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Showing posts from January, 2013

What Date did Herod the Great Die?

For the two of you who may be awaiting the third part of my series responding to the question of why God would create an atheist knowing that he would be sent to hell, I apologize. I had a series of other projects that have come up that have taken priority. I will be posting the third part (hopefully shortly), but in the meantime, a friend reminded me of an article that I thought would be of interest to those of the Apologetics bent, like me.
He initially directed my attention to the video called the Star of Bethlehem that makes the case as to what the Star of Bethlehem may have been. He stated that he had doubts about the video because it required that Jesus be born after 4 B.C., and he noted (correctly) that the present historical consensus is that Herod the Great died in 4 B.C.
This reminded me that I had seen an article a while ago that made a very strong case that Herod had to have died later than 4 B.C. In fact, the article makes the case that Herod had to die in 1 B.C. which…

Why Did God Create Atheists Knowing they Will Go to Hell? (Part 2 – Some Alternatives)

In part 1, I noted that a Rumplestiltskin phoned a radio station asking the following question: Hey, Jim, I can prove that God doesn’t exist. God’s omniscient, right? Well I’m an atheist and that means that God knew when he created me that I would be going to hell, right?Having laid the groundwork, it is first important to understand that Rumplestiltskin’s question has a lot of hidden premises. These premises, if spelled out, might read as follows:
Premise 1: Christianity teaches that God is a loving and good God. Premise 2: Christianity teaches that God is omniscient. Premise 3: Christianity teaches that people who are not Christians go to hell. Premise 4: If God is omniscient, he knows which people will become Christians at least as early as the time that they are created. Conclusion 1: God knew at the time that I was created that I would not be a Christian and would be going to hell. Premise 5: A loving and good God would not create people knowing that they would go to hell. Conclusion 2: …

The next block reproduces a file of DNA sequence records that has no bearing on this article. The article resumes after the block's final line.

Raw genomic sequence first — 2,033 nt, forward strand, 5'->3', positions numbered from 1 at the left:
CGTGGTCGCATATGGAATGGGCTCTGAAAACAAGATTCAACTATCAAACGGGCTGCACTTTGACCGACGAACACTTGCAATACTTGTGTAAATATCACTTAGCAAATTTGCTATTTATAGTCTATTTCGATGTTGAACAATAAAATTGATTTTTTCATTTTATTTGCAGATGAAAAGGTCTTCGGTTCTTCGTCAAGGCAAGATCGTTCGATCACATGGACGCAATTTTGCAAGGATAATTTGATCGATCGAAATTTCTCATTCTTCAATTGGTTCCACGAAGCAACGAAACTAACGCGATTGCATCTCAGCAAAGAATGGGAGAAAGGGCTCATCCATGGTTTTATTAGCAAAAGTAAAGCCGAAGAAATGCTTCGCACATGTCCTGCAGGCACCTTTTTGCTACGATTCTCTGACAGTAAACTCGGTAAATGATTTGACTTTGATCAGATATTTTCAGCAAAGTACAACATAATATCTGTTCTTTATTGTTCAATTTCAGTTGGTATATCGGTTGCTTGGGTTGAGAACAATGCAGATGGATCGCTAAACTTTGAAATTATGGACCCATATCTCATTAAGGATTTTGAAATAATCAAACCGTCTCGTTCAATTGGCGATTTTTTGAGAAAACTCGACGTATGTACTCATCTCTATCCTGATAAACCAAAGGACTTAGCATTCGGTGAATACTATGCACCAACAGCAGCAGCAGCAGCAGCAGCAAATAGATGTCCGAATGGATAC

Olivet Discourse part 2: Scholars

Two Major issues I'm going to address here: (1) Was Jesus wrong (in the Olivet discourse) in that he predicted the end of the age and his return with an army of angels in the sky within the life time of some listening to him in that day?  (2) Is it the case that all modern scholars agree with this?  As an extension of the no 2 I will also take up the issue about method, is it valid ethological procedure to speculate about the nature of the text's development without textual evidence to back it up?
.......A friend ask me about this passage:"If I demonstrate to your satisfaction that the historical Jesus believed in the end of the world within the lifetimes of his followers, what will that do to your faith?"
It wouldn't do anything to it because I have accepted that he could be wrong about he said he didn't know!  I think this is clearly the issue for most atheists becuase they are looking for a slam dunck victory over all of Christianity. What bett…

The Olivet Discourse part 1

The so called olivet discourse (from mount of olives) is held up by atheists as an example of a Jesus prophesy that did not come true. In it Jesus seems to say that the current living generation wont pass away until the son of man returns with angels in the sky to end the world. He also says this will occur at the same time as the destruction of he temple. A thread where the CARM atheists argue Jesus was wrong (a false prophest in fact becasuse his prophesy of the end times didn't come true). They quotes form five schoalrs to alleged "prove" this and none of them offer any real proof. All they offer is opinion. Only a couple of them are Chrsitains.

Jesus of Nazareth had expected to see the Temple destroyed, the Kingdom come, and the new Temple established in 30, at or as the climax of his own mission, and Mark’s community preserved the memory of Jesus’ proclamation of this belief.
--Paula Fredriksen. From Jesus to Christ, Second Edition (New Haven: Yale Univ…